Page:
Now when we try to git add the same json data (but different file content). Nothing will be staged and git status will show you it’s there is nothing to commit.

Wrapping up

We explored Git’s features to have a better comparison scheme for json data using git attributes and config. By using this technique, we can now compare json objects, when given different formatting or property order among versions. The git book specify two ways to handle this, but the second method better suits my goal, which is comparing geojson across history.

This hasn’t gone through testing different json inputs yet, and the behavior for array elements is left unexplored. In addition, It might be neat if we can produce a json-patch (RFC6902) cao2016json file from diff results.

The same technique could be used for different markup languages, like xml (html) and other ones like yaml and toml, as long as there is a clear sorting protocol.3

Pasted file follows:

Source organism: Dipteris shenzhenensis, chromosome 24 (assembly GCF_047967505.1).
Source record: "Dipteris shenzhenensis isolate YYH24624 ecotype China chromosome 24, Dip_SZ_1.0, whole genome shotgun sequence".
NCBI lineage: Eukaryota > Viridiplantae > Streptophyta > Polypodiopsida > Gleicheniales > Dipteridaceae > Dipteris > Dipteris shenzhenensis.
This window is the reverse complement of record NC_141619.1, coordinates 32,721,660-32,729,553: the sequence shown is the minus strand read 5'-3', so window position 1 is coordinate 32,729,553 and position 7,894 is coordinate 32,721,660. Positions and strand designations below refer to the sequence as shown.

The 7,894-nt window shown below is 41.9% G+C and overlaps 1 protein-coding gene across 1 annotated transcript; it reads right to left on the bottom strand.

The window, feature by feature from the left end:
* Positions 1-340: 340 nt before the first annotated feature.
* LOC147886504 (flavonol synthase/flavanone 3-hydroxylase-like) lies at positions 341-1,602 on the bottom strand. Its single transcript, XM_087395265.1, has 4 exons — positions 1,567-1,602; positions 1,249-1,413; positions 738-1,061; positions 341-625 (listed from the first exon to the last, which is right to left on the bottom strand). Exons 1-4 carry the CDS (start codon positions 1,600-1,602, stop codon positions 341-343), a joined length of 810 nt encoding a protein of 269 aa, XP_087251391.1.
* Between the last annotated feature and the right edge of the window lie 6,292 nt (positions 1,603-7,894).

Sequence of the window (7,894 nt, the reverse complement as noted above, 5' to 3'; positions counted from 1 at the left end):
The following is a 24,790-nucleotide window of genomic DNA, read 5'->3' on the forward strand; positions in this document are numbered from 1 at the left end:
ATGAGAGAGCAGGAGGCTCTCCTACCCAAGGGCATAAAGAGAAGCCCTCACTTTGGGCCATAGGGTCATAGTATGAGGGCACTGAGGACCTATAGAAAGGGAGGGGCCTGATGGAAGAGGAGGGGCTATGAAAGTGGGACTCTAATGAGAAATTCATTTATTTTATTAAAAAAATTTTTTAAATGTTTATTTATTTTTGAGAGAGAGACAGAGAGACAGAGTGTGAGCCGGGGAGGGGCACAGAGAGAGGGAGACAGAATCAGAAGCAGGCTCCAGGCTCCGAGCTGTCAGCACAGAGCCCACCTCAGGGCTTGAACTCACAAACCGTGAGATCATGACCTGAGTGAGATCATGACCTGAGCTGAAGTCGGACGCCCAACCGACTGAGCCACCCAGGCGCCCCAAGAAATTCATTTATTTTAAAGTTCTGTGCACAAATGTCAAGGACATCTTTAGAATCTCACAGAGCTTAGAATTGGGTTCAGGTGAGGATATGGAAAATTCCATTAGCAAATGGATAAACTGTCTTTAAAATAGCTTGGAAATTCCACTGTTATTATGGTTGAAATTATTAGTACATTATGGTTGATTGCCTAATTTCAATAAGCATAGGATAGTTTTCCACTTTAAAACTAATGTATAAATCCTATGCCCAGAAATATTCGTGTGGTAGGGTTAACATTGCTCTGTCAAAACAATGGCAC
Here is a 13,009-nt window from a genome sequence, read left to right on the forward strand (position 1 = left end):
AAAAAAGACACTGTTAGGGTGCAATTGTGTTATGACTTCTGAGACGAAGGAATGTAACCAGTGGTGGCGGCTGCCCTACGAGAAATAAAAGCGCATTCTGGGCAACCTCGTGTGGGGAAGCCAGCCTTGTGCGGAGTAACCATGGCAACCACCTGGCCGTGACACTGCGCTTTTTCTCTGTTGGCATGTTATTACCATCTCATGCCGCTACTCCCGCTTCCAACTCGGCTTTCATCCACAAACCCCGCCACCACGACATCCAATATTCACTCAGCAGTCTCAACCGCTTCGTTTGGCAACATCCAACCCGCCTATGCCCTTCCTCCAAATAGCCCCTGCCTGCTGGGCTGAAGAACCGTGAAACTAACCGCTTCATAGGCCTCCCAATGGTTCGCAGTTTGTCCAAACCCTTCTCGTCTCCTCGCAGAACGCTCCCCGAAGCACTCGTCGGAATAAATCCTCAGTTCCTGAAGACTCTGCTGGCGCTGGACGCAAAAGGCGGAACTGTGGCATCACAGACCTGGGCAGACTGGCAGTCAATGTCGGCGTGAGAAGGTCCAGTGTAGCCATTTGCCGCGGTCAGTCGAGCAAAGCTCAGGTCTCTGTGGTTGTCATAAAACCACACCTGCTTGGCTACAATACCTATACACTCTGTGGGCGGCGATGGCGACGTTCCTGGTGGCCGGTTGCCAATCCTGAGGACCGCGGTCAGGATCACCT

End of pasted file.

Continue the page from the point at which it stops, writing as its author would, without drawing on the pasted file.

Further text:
Version Control


[chacon2014pro] Chacon & Straub, Pro git, Apress (2014).

[Coglan2019] James Coglan, Building Git, James Coglan (2019).

[cao2016json] Cao, Falleri, Blanc & Zhang, JSON Patch for Turning a Pull REST API into a Push, 435-449, in in: International Conference on Service-Oriented Computing, edited by (2016)

  1. ↩︎

  2. We can even use jq for this, but then you need to install stuff, gets less universal than assuming you have a python3 interpreter in path. ↩︎

  3. The rule for git sorting the files and directories in one node(directory) are sorted using the relative path from the repo root. This way it guarantees that the sha-1 hash is consistent. ↩︎